INCLUDES LOOSE LETTER HANDWRITTEN BY THE AUTHOR DATED FROM 1975.
In Chinese Ceramics the author has summarised the main features of Chinese Ceramic development from the Neolithic pottery of 2000 B.C. to the enamelled porcelain of the eighteenth and nineteenth centuries. If there is any special emphasis, it lies in the very full treatment of the beautiful monochrome wares of the Sung Dynasty, a subject which the author has specially studied. The Sung dynasty is rightly regarded as the classical age of Chinese ceramics, and the Sung Wares, often undecorated and relying entirely on form, colour, and texture for their appeal, are supreme achievements of the potter's art. But the earlier less sophisticated and the later highly decorative wares all have their masterpieces, many of which are described and illustrated in this book. Throughout Chinese history foreign influence has had a decisive effect on the arts. Sometimes this influence has been a by-product of Chinese imperialism, sometimes a result of foreign incursion; but in neither case have the influences engulfed the native Chinese Art. To understand these influences some knowledge of Chinese is desirable. The author, as a professional historian, is well able to deal with this problem and a valuable feature of the book is the setting of the ceramics of each period against their historical background.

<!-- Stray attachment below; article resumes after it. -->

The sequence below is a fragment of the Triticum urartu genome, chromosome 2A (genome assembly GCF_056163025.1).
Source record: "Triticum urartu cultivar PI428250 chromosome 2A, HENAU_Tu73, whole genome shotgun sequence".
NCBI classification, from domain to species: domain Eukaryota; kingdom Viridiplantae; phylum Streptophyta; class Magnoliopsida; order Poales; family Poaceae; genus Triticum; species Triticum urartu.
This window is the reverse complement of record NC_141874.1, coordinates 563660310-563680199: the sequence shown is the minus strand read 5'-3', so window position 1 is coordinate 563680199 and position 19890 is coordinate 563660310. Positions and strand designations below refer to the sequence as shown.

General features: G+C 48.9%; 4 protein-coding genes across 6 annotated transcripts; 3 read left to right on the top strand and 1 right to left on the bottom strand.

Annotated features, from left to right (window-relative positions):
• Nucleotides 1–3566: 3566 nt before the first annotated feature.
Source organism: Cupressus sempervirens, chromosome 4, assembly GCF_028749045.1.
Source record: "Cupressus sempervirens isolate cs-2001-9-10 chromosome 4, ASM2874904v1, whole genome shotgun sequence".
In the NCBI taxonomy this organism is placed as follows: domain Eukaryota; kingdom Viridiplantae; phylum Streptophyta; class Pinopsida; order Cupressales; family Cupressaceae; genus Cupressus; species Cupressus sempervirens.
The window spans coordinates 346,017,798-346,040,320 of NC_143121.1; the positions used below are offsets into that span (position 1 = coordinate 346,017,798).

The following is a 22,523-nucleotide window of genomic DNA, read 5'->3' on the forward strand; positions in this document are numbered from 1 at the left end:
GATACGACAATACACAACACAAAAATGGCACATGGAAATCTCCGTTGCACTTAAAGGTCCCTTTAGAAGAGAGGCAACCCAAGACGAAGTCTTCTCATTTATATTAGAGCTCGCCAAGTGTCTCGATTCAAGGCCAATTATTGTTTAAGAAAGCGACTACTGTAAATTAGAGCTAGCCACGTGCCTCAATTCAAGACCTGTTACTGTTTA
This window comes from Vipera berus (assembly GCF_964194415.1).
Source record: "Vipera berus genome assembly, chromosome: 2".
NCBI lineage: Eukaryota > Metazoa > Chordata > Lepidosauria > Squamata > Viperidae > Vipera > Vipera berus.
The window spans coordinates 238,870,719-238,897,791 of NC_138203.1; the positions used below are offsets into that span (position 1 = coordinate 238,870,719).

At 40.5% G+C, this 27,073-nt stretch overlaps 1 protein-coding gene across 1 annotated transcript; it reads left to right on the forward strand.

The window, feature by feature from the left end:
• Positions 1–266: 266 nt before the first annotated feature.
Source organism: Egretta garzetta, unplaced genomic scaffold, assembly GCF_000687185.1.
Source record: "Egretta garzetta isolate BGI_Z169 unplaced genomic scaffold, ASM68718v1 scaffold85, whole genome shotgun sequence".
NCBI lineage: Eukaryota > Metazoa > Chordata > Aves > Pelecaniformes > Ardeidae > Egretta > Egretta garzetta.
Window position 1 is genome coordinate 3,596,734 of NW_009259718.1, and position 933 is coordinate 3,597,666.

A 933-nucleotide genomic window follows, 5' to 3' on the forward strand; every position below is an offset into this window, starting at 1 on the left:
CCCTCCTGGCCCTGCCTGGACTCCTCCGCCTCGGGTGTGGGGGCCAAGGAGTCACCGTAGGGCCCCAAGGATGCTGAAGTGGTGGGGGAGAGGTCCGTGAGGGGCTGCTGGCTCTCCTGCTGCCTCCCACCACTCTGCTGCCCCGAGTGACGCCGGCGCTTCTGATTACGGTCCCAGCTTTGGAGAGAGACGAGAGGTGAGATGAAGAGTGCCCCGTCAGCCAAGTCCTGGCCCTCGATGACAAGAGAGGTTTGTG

Published by John Bartholomew & Son Limited, Edinburgh & London, UK, 1975 | Hardcover
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